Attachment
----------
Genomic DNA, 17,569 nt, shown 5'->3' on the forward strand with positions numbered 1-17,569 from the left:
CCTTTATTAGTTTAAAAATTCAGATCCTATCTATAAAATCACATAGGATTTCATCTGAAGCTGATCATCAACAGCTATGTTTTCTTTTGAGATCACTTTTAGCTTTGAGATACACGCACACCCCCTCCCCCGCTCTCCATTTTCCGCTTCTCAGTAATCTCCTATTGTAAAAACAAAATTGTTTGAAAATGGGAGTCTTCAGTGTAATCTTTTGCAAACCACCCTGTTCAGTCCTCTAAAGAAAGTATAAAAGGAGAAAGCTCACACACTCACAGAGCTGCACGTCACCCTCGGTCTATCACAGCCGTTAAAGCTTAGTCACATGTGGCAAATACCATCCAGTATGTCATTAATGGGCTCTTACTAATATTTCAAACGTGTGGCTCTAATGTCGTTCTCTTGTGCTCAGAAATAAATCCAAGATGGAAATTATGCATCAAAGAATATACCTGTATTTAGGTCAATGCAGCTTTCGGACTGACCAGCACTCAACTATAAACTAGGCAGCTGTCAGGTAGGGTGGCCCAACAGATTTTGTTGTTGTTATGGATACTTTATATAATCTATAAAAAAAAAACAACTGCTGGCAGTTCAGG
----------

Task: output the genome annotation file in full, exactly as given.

Genomic DNA, 17,569 nt, shown 5'->3' on the forward strand with positions numbered 1-17,569 from the left:
CCTTTATTAGTTTAAAAATTCAGATCCTATCTATAAAATCACATAGGATTTCATCTGAAGCTGATCATCAACAGCTATGTTTTCTTTTGAGATCACTTTTAGCTTTGAGATACACGCACACCCCCTCCCCCGCTCTCCATTTTCCGCTTCTCAGTAATCTCCTATTGTAAAAACAAAATTGTTTGAAAATGGGAGTCTTCAGTGTAATCTTTTGCAAACCACCCTGTTCAGTCCTCTAAAGAAAGTATAAAAGGAGAAAGCTCACACACTCACAGAGCTGCACGTCACCCTCGGTCTATCACAGCCGTTAAAGCTTAGTCACATGTGGCAAATACCATCCAGTATGTCATTAATGGGCTCTTACTAATATTTCAAACGTGTGGCTCTAATGTCGTTCTCTTGTGCTCAGAAATAAATCCAAGATGGAAATTATGCATCAAAGAATATACCTGTATTTAGGTCAATGCAGCTTTCGGACTGACCAGCACTCAACTATAAACTAGGCAGCTGTCAGGTAGGGTGGCCCAACAGATTTTGTTGTTGTTATGGATACTTTATATAATCTATAAAAAAAAAACAACTGCTGGCAGTTCAGG